What is Parakypsas?

But the one who looks intently into the perfect law of freedom and perseveres in it, and is not a forgetful hearer but a doer who works—this person will be blessed in what he does. - James 1:25

Parakypsas is the English transliteration of παρακύψας, the Greek word translated as "looks intently" in James 1:25. This is an interesting word. It comes from the root words "para" (meaning beside) and "kuptó" (meaning stoop down). It literally means "stoop down beside" but is sometimes used metaphorically as if to look carefully into or inspect curiously.

The word appears 5 times in the New Testament. It was used by John and Luke to describe when Peter (Luke 24:12), John (John 20:5), and Mary (John 20:11) peered into Jesus's tomb to find it empty. It was used by Peter to describe how angels longed to look at and study the Gospel message taught by those who preach it (1 Peter 1:12).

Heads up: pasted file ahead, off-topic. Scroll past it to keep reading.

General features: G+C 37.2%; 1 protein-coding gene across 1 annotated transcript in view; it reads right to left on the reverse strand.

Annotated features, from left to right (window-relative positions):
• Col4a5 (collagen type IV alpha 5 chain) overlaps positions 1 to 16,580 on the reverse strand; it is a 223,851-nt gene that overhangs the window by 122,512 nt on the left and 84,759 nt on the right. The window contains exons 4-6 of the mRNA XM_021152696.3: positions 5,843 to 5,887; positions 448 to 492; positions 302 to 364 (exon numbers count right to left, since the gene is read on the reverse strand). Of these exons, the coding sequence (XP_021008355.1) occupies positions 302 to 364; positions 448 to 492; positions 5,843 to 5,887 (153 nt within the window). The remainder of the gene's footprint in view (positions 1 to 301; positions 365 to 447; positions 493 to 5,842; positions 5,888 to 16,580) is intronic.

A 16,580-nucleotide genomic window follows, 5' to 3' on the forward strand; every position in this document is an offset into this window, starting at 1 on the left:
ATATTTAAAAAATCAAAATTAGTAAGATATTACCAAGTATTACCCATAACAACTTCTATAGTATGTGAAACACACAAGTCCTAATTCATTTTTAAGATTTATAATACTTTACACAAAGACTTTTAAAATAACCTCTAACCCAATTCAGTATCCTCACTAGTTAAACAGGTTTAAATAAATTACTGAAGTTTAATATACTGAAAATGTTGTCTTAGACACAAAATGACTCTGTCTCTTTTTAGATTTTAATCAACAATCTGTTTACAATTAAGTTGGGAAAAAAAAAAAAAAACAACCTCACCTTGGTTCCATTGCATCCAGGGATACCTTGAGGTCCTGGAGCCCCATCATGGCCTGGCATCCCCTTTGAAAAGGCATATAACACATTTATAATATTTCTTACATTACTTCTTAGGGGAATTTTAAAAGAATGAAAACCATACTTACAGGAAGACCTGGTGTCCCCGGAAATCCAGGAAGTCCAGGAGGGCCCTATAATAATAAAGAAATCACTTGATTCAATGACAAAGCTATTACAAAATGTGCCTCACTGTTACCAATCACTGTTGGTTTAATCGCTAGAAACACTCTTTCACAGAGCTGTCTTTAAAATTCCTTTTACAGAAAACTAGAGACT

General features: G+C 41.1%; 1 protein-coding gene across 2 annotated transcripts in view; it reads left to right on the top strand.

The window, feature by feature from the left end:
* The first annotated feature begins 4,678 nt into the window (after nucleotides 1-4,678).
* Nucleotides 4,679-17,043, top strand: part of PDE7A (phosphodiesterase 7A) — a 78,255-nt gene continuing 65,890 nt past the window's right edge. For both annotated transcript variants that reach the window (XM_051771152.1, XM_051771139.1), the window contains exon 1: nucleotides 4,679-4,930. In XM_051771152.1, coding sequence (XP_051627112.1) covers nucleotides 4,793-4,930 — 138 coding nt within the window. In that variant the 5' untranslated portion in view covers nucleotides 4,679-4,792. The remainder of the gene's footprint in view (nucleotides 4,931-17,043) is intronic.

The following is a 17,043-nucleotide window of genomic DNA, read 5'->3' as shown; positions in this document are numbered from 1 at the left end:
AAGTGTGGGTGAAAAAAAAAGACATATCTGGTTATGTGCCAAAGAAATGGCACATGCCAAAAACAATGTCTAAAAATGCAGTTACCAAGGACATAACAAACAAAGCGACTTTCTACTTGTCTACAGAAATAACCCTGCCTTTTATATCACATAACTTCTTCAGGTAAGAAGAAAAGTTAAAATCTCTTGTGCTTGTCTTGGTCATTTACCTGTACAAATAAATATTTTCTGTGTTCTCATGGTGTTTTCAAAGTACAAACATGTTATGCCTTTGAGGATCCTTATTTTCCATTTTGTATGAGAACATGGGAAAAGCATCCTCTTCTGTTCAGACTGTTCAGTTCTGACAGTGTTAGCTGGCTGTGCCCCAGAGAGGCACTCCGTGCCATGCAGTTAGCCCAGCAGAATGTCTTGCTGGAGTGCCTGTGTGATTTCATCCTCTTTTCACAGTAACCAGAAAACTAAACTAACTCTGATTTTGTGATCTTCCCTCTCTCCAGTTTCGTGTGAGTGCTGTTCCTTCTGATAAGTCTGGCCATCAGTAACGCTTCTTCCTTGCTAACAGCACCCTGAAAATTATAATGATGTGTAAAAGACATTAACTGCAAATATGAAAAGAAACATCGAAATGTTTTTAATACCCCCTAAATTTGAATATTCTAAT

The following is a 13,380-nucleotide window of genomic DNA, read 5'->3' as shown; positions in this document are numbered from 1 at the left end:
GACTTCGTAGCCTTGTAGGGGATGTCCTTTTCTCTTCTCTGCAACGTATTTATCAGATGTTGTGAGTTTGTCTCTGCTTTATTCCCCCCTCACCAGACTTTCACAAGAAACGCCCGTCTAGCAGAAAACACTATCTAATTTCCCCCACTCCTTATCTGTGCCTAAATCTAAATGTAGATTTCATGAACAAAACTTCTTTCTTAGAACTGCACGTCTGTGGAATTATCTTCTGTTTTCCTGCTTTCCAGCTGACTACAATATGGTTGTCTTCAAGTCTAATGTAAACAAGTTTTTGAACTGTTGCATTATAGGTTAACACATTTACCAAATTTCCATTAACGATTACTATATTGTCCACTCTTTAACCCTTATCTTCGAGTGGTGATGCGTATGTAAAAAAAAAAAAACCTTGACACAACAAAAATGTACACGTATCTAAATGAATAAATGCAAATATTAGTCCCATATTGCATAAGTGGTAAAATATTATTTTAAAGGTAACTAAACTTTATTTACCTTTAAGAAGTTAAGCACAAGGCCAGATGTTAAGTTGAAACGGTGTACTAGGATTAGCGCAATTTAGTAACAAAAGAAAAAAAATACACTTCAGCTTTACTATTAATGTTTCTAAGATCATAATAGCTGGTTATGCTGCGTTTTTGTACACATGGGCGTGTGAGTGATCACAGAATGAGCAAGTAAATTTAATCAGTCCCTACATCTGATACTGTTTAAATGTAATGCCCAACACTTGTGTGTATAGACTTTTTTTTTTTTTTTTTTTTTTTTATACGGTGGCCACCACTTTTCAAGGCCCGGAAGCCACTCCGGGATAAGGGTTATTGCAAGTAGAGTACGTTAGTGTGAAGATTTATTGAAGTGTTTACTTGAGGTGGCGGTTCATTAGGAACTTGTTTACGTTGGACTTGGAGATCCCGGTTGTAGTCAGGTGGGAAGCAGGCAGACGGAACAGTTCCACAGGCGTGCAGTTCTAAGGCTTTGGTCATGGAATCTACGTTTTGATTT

James used it to describe how we should read scripture:

But be doers of the word and not hearers only, deceiving yourselves. Because if anyone is a hearer of the word and not a doer, he is like someone looking at his own face in a mirror. For he looks at himself, goes away, and immediately forgets what kind of person he was. But the one who looks intently into the perfect law of freedom and perseveres in it, and is not a forgetful hearer but a doer who works—this person will be blessed in what he does.

The posts on this site are meant to serve as resources to stoop down beside scripture and look intently into that perfect law of freedom.

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